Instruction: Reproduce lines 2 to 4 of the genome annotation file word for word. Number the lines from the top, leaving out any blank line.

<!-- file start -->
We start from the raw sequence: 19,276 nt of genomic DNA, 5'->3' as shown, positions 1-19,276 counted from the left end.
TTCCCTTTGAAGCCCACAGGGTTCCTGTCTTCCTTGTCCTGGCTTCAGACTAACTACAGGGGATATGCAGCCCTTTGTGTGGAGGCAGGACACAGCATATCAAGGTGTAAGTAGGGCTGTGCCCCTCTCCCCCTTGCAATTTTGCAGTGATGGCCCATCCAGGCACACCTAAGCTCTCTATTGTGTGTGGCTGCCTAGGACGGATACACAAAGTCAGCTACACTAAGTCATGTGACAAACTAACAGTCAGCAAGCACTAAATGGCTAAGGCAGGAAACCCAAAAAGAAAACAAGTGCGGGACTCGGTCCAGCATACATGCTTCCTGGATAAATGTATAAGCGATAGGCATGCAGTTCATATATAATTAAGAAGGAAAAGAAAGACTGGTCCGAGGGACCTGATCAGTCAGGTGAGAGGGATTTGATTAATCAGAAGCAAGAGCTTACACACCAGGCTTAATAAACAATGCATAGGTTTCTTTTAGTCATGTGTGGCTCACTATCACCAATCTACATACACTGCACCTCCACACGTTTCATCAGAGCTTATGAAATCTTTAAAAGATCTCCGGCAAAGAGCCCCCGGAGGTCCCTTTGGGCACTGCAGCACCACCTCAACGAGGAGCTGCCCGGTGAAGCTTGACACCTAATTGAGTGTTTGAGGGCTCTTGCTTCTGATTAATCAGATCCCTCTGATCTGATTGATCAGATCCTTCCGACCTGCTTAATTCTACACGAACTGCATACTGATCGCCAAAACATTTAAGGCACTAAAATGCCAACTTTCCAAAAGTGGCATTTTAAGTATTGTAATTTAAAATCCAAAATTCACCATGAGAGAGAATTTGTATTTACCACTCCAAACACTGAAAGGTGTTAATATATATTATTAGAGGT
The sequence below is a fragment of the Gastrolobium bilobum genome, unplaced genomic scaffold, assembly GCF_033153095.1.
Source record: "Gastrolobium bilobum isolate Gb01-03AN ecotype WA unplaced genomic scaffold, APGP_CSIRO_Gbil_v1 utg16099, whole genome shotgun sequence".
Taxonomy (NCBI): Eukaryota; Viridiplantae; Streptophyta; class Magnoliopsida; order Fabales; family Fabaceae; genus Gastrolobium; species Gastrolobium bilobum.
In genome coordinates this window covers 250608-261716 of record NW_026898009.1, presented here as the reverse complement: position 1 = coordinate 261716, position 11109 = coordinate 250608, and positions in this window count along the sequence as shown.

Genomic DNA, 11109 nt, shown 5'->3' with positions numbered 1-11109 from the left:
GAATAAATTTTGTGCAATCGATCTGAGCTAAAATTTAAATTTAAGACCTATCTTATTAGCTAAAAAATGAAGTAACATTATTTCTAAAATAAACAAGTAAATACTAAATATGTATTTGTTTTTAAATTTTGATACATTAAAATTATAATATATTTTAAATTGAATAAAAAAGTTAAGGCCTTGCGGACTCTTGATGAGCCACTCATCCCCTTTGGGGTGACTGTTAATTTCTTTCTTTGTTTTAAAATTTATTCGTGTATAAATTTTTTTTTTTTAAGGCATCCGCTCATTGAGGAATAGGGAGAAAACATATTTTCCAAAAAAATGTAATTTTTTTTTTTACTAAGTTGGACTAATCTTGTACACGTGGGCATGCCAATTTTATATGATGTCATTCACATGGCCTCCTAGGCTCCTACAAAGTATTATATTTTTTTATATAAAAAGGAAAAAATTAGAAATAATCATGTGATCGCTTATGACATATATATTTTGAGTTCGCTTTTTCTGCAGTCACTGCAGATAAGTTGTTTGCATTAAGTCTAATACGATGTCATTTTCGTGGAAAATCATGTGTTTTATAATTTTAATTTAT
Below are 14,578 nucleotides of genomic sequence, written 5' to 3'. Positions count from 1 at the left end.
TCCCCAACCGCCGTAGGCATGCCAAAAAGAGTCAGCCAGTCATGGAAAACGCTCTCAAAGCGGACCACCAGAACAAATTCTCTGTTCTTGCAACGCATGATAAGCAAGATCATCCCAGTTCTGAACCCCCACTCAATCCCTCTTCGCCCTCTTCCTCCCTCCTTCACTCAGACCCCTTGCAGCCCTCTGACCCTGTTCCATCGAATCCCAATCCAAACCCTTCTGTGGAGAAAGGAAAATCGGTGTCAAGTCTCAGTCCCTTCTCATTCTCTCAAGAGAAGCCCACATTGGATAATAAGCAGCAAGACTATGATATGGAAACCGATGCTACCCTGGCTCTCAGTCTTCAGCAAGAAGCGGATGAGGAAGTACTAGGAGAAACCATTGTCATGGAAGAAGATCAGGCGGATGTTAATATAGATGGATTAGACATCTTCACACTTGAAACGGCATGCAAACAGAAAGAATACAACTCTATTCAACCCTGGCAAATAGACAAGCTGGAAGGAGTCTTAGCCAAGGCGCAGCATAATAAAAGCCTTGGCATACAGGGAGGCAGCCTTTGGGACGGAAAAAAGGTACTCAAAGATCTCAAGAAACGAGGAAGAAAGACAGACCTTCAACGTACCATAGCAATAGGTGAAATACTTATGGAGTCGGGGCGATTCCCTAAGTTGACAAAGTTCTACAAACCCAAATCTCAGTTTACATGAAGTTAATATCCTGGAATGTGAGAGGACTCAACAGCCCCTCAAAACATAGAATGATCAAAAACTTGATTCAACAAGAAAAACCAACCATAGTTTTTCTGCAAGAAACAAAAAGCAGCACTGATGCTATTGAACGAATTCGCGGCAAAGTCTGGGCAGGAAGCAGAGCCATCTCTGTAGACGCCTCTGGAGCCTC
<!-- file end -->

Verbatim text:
TTCCCTTTGAAGCCCACAGGGTTCCTGTCTTCCTTGTCCTGGCTTCAGACTAACTACAGGGGATATGCAGCCCTTTGTGTGGAGGCAGGACACAGCATATCAAGGTGTAAGTAGGGCTGTGCCCCTCTCCCCCTTGCAATTTTGCAGTGATGGCCCATCCAGGCACACCTAAGCTCTCTATTGTGTGTGGCTGCCTAGGACGGATACACAAAGTCAGCTACACTAAGTCATGTGACAAACTAACAGTCAGCAAGCACTAAATGGCTAAGGCAGGAAACCCAAAAAGAAAACAAGTGCGGGACTCGGTCCAGCATACATGCTTCCTGGATAAATGTATAAGCGATAGGCATGCAGTTCATATATAATTAAGAAGGAAAAGAAAGACTGGTCCGAGGGACCTGATCAGTCAGGTGAGAGGGATTTGATTAATCAGAAGCAAGAGCTTACACACCAGGCTTAATAAACAATGCATAGGTTTCTTTTAGTCATGTGTGGCTCACTATCACCAATCTACATACACTGCACCTCCACACGTTTCATCAGAGCTTATGAAATCTTTAAAAGATCTCCGGCAAAGAGCCCCCGGAGGTCCCTTTGGGCACTGCAGCACCACCTCAACGAGGAGCTGCCCGGTGAAGCTTGACACCTAATTGAGTGTTTGAGGGCTCTTGCTTCTGATTAATCAGATCCCTCTGATCTGATTGATCAGATCCTTCCGACCTGCTTAATTCTACACGAACTGCATACTGATCGCCAAAACATTTAAGGCACTAAAATGCCAACTTTCCAAAAGTGGCATTTTAAGTATTGTAATTTAAAATCCAAAATTCACCATGAGAGAGAATTTGTATTTACCACTCCAAACACTGAAAGGTGTTAATATATATTATTAGAGGT
The sequence below is a fragment of the Gastrolobium bilobum genome, unplaced genomic scaffold, assembly GCF_033153095.1.
Source record: "Gastrolobium bilobum isolate Gb01-03AN ecotype WA unplaced genomic scaffold, APGP_CSIRO_Gbil_v1 utg16099, whole genome shotgun sequence".